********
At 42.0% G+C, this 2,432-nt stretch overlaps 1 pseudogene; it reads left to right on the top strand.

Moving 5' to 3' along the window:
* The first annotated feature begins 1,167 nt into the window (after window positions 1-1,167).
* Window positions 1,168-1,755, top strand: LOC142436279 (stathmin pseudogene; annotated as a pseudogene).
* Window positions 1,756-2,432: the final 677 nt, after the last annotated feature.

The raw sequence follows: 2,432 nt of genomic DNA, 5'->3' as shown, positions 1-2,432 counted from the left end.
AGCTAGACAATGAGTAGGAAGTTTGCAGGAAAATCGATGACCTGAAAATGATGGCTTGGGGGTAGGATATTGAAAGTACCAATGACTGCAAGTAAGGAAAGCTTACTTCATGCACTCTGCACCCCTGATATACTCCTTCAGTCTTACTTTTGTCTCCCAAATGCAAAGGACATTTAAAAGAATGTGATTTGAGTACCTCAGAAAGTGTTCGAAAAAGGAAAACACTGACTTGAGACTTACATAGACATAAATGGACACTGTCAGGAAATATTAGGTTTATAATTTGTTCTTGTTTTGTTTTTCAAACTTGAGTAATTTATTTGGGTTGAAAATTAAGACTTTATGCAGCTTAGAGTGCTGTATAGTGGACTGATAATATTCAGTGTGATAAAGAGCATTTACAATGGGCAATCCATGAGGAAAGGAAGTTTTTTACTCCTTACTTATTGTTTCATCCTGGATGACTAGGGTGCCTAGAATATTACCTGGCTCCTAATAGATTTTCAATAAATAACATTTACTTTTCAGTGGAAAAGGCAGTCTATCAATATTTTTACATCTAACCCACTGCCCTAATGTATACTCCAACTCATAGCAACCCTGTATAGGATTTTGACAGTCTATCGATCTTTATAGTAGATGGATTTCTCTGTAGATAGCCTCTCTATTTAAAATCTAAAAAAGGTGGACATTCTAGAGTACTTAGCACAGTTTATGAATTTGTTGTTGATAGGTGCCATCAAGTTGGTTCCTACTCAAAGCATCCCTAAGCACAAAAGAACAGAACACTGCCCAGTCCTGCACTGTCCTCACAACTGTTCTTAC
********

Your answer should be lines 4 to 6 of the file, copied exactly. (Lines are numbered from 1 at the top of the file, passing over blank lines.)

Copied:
* Window positions 1,168-1,755, top strand: LOC142436279 (stathmin pseudogene; annotated as a pseudogene).
* Window positions 1,756-2,432: the final 677 nt, after the last annotated feature.

The raw sequence follows: 2,432 nt of genomic DNA, 5'->3' as shown, positions 1-2,432 counted from the left end.